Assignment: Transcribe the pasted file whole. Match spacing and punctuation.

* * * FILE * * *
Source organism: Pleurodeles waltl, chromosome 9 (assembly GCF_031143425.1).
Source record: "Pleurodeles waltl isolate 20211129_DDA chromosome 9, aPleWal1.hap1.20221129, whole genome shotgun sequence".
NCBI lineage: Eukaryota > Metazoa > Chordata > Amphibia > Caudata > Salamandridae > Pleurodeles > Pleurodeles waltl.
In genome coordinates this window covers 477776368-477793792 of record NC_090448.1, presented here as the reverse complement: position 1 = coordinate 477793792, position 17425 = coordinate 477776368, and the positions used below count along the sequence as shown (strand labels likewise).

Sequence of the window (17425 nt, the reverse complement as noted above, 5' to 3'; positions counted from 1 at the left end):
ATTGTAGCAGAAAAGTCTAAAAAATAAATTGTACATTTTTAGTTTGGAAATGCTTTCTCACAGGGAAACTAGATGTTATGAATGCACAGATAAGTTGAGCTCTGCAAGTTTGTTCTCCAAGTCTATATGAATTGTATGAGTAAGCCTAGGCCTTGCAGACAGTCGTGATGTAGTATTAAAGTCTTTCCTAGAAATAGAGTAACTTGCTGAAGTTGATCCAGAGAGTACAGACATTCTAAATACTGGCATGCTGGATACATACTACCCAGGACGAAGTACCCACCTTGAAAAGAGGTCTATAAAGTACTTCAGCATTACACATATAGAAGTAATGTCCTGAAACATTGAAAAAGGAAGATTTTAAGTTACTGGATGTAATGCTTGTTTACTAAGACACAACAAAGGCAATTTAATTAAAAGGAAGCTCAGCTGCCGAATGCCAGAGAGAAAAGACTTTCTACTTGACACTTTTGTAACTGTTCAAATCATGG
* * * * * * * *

Source organism: Pleurodeles waltl, chromosome 9 (assembly GCF_031143425.1).
Source record: "Pleurodeles waltl isolate 20211129_DDA chromosome 9, aPleWal1.hap1.20221129, whole genome shotgun sequence".
NCBI lineage: Eukaryota > Metazoa > Chordata > Amphibia > Caudata > Salamandridae > Pleurodeles > Pleurodeles waltl.
In genome coordinates this window covers 477776368-477793792 of record NC_090448.1, presented here as the reverse complement: position 1 = coordinate 477793792, position 17425 = coordinate 477776368, and the positions used below count along the sequence as shown (strand labels likewise).

Sequence of the window (17425 nt, the reverse complement as noted above, 5' to 3'; positions counted from 1 at the left end):
ATTGTAGCAGAAAAGTCTAAAAAATAAATTGTACATTTTTAGTTTGGAAATGCTTTCTCACAGGGAAACTAGATGTTATGAATGCACAGATAAGTTGAGCTCTGCAAGTTTGTTCTCCAAGTCTATATGAATTGTATGAGTAAGCCTAGGCCTTGCAGACAGTCGTGATGTAGTATTAAAGTCTTTCCTAGAAATAGAGTAACTTGCTGAAGTTGATCCAGAGAGTACAGACATTCTAAATACTGGCATGCTGGATACATACTACCCAGGACGAAGTACCCACCTTGAAAAGAGGTCTATAAAGTACTTCAGCATTACACATATAGAAGTAATGTCCTGAAACATTGAAAAAGGAAGATTTTAAGTTACTGGATGTAATGCTTGTTTACTAAGACACAACAAAGGCAATTTAATTAAAAGGAAGCTCAGCTGCCGAATGCCAGAGAGAAAAGACTTTCTACTTGACACTTTTGTAACTGTTCAAATCATGG